other prominent people


Newton King (TH, SEPTEMBER 2, 1933)

Born at Mangorei, New Plymouth, on July 21, 1855, Mr. King was the second son of Mr. Thomas King, one of the first settlers to arrive here from England. He was educated at Mr. W. M. Crompton’s school, and on leaving at the age of about 15 years he entered the office of Messrs. Webster Bros., where he acquired his early commercial training. Here he remained for about nine years. AL, the end of 1879 he joined Mr. R. G. Bauchope, who was carrying on the business of land and commission agent and accountant, and on January 1, 1880, the new firm commenced under the style Bauchope and King. It was decided to add auctioneering to the firm’s activities although there were already in the town three auctioneers, Messrs. T. E. Hamerton, W. Courtney and P. C. Morton.

The First Sa1e.

The firm’s first sale was held on February 21, 1880. when Mr. King commenced a career as auctioneer, in which he soon displayed a talent which in a few years made him one of the best known businessmen not only in Taranaki, but in the Dominion for it was recorded then that a well-known Canterbury auctioneer, after visiting New mouth, had told his friends of a young man in New Plymouth who would make his mark as an auctioneer.

On August 25, 1880, the firm opened yards at the Waiwhakaiho, and held Its first stock sale there, about 150 head of cattle being yarded. In 1881 the firm dissolved partnership, Mr. King carrying on the auctioneering business on his own account and buying the good-will of Mr. Courtney in his cattle saleyards at Glenavon and other places. He thus added yards at Waitara, Inglewood, Stratford, Oakura and Stony River to his rapidly extending business and to these were added other yards at convenient centres in later years.

To auctioneering were added the business of land and commission agencies, shipping and insurance agencies, together with those of produce and seed merchant, and later agricultural implements, wholesale merchandise, and more recently still, the motor business. He established branches in Stratford, Inglewood, and in other centres, finally, about thirteen years ago, converting the whole into a company, of which he was chairman and managing director up to the time of his death. Apart from his own personal business Mr. King was closely and actively associated with other concerns. He was one of the founders of the Crown Dairy Company, which for many years owned a number of dairy factories around Mt. Egmont and as far away as Hawke’s Bay. He was also for some time interested in a butter tinning factory for export to Eastern countries. For over 30 years he was chairman of the New Plymouth Sash and Door Company and for many years also a director of the Taranaki Building Society, besides being connected with many other local and provincial activities where his advice was eagerly sought and highly valued.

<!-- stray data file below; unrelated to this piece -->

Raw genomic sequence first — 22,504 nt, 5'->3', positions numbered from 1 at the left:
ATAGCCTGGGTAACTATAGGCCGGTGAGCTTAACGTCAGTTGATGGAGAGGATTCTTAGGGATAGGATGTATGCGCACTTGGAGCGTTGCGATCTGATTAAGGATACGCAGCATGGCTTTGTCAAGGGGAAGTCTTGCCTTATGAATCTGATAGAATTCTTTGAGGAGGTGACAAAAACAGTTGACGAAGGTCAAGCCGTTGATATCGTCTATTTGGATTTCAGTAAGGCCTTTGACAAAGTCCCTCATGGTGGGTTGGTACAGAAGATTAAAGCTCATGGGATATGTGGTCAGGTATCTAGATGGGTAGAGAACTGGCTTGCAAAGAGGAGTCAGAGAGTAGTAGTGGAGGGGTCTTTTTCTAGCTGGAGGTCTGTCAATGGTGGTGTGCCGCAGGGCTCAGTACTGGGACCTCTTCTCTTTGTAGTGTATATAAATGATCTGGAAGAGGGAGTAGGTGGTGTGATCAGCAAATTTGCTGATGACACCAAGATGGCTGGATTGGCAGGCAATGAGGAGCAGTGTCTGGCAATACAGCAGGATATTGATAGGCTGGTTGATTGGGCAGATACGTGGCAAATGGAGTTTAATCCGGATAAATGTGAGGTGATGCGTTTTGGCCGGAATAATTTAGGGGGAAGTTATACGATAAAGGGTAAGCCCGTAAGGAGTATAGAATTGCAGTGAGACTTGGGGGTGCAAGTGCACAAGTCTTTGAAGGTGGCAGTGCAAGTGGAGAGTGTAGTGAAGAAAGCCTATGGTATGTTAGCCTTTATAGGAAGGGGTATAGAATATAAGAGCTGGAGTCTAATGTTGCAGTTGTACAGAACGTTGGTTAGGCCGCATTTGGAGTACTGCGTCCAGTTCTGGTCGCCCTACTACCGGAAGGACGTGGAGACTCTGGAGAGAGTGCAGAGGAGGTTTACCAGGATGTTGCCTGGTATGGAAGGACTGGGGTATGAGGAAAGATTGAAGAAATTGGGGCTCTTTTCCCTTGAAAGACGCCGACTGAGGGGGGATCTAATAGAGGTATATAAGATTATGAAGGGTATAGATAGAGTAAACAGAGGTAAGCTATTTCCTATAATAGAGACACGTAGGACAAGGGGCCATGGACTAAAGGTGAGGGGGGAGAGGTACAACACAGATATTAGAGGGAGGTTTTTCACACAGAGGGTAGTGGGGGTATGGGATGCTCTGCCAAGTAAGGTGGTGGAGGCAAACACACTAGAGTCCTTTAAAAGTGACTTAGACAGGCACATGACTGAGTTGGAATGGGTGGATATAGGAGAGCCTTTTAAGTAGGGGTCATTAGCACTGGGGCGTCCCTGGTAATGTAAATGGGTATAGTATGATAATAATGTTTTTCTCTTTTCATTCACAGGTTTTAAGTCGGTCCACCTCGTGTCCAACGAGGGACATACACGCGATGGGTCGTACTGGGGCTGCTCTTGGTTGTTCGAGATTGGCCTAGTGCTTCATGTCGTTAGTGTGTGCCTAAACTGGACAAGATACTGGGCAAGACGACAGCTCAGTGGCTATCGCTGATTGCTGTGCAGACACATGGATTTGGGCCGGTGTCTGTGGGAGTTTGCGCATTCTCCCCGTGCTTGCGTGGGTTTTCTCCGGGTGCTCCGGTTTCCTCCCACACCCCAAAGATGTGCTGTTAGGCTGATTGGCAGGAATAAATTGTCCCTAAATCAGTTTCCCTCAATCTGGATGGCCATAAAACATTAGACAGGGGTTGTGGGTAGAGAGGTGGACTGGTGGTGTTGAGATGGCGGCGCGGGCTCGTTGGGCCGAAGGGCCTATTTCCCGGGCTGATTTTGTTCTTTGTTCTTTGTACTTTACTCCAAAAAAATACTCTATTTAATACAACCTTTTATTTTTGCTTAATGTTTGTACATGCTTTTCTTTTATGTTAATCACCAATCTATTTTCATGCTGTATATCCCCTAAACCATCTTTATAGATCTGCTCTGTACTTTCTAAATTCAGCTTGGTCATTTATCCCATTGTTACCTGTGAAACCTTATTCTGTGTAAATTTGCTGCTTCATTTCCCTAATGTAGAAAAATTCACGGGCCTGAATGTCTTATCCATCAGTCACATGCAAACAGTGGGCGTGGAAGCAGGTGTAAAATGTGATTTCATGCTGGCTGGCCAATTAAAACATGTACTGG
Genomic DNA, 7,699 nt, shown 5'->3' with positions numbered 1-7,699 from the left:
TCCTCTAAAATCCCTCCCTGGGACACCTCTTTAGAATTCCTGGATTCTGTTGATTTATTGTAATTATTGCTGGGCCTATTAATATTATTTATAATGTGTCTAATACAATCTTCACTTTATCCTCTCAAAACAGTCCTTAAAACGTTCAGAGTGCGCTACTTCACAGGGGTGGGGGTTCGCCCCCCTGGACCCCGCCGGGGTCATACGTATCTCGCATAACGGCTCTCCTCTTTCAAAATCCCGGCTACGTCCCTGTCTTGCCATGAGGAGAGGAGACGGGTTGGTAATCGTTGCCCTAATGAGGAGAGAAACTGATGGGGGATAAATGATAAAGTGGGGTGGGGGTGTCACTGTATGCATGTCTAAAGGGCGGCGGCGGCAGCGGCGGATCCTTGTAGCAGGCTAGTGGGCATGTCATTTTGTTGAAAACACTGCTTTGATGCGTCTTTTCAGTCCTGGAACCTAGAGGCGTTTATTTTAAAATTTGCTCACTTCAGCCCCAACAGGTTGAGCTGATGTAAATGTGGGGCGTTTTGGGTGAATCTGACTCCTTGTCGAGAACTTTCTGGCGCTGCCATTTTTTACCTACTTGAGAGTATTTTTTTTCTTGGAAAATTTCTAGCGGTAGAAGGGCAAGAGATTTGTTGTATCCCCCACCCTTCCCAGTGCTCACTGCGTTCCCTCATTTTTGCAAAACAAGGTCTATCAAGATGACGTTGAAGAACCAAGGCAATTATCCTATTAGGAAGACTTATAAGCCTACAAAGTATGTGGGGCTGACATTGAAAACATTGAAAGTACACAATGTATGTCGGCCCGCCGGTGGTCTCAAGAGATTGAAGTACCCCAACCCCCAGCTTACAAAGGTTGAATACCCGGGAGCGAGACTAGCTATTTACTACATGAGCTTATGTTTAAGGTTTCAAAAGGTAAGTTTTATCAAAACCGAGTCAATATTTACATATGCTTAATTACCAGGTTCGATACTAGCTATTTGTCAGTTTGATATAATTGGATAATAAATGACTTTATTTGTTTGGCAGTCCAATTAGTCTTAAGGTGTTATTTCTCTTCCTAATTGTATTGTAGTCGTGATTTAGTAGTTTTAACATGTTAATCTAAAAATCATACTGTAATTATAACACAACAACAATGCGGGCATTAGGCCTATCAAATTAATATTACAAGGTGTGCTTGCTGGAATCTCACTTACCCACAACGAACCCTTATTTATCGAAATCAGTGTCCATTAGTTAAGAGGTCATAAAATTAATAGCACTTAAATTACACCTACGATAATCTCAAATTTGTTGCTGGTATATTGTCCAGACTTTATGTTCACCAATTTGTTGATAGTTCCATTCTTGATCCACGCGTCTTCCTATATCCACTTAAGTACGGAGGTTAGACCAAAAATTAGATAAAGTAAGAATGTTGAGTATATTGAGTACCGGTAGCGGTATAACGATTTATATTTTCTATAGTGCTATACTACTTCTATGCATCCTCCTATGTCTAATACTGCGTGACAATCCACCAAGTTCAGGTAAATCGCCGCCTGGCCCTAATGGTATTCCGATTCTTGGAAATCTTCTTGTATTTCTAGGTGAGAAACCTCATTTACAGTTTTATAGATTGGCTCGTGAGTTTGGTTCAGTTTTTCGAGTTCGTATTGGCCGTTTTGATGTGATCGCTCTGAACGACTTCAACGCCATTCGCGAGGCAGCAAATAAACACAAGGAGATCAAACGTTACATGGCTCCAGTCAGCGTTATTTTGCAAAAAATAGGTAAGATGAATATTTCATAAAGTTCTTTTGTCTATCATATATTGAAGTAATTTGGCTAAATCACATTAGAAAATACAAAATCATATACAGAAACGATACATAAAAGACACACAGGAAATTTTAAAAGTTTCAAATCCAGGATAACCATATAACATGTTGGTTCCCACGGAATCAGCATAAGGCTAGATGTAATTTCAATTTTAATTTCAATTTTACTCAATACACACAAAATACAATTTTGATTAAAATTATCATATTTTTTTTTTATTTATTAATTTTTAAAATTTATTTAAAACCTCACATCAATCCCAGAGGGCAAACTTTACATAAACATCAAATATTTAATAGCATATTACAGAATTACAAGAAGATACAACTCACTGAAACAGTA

Several Public Positions.

In spite of all these numerous activities Mr. King found time to occupy several public positions. He was one of the founders of the Taranaki Chamber of Commerce and was its first president in 1889. In that year he was elected to the New Plymouth Harbour Board, of which he was chairman from 1917 to 1922. He was always a generous supporter of the Taranaki agricultural Society and was president in 1903. He was also for some years a trustee of the New Plymouth Savings Bank. Always keenly interested in sport, Mr. King was president of the Taranaki Jockey Club and also of two or three other provincial racing clubs. His colours were well-known on the principal racecourses of the Dominion and were carried by many successful performers. In his youth he played football and represented Taranaki against Auckland in the first encounter between the two provinces many years ago. Other sports, too, found him generous supporter.

His great hobby, however, was his garden and there Mr. King was seen at his best. His home at Brooklands was surrounded by beautiful gardens and native bush, of which he was intensely proud. When it was possible for him to put aside for the time being his multifarious business affairs no more delightful companion could be found than Mr. King in his gardens. In all commercial matters a very keen man of business, the moment he could put business aside temporarily he showed another side or his character with a sociability and manner of rare charm.

Mr. King was in many respects a man of very remarkable parts; that is proved by the fact that, although all his early commercial experience was gained in what was then a little country market town, he was able, almost unaided and with no special advantages, to build up in the space of 40 years, from 1880 to 1920, what was perhaps the biggest one-man business in New Zealand. This success was due to being built on a foundation of strict integrity, to an immense capacity for work, to enterprise based on unbounded faith in Taranaki, and to a wonderful instinct – there is no other name for it—in his judgment of character. Many stories might be told of the assistance he gave to men who wished to take up land without capital, with little security other than his estimate of the character of the man assisted. There are many such men in Taranaki to-day who owe their start and their subsequent success very largely to Mr. Newton King, His enterprise and faith in the district, as well as his unbounded energy and capacity for work, may be well illustrated by the fact that in the early days of Stratford he used to ride there from New Plymouth to hold stock sales and often under depressing climatic conditions had to ride home again after selling a few old cows or young stock.

Mr. Newton King was not only a remarkable man of affairs but in his personal character a man of exceedingly lovable qualities.